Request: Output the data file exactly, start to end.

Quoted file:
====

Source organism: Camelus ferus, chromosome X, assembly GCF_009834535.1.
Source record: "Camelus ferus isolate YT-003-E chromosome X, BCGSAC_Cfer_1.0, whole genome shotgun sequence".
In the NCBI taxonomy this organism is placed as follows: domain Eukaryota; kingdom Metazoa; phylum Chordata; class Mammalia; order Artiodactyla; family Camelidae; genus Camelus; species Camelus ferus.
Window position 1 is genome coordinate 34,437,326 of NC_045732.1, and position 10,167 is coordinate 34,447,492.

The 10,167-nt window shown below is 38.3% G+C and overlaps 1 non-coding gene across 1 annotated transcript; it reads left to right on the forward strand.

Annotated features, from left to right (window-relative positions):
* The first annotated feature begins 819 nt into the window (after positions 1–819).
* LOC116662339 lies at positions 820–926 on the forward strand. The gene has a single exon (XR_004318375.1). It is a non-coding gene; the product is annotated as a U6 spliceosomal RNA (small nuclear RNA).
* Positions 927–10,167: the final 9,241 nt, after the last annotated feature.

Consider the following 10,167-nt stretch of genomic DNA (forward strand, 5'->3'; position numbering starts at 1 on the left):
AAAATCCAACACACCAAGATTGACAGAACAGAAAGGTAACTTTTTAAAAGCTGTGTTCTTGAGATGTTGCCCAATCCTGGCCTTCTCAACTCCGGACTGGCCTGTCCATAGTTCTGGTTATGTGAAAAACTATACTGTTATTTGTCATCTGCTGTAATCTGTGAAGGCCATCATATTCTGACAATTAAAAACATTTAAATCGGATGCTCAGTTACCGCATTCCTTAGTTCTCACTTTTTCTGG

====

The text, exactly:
Source organism: Camelus ferus, chromosome X, assembly GCF_009834535.1.
Source record: "Camelus ferus isolate YT-003-E chromosome X, BCGSAC_Cfer_1.0, whole genome shotgun sequence".
In the NCBI taxonomy this organism is placed as follows: domain Eukaryota; kingdom Metazoa; phylum Chordata; class Mammalia; order Artiodactyla; family Camelidae; genus Camelus; species Camelus ferus.
Window position 1 is genome coordinate 34,437,326 of NC_045732.1, and position 10,167 is coordinate 34,447,492.

The 10,167-nt window shown below is 38.3% G+C and overlaps 1 non-coding gene across 1 annotated transcript; it reads left to right on the forward strand.

Annotated features, from left to right (window-relative positions):
* The first annotated feature begins 819 nt into the window (after positions 1–819).
* LOC116662339 lies at positions 820–926 on the forward strand. The gene has a single exon (XR_004318375.1). It is a non-coding gene; the product is annotated as a U6 spliceosomal RNA (small nuclear RNA).
* Positions 927–10,167: the final 9,241 nt, after the last annotated feature.

Consider the following 10,167-nt stretch of genomic DNA (forward strand, 5'->3'; position numbering starts at 1 on the left):
AAAATCCAACACACCAAGATTGACAGAACAGAAAGGTAACTTTTTAAAAGCTGTGTTCTTGAGATGTTGCCCAATCCTGGCCTTCTCAACTCCGGACTGGCCTGTCCATAGTTCTGGTTATGTGAAAAACTATACTGTTATTTGTCATCTGCTGTAATCTGTGAAGGCCATCATATTCTGACAATTAAAAACATTTAAATCGGATGCTCAGTTACCGCATTCCTTAGTTCTCACTTTTTCTGG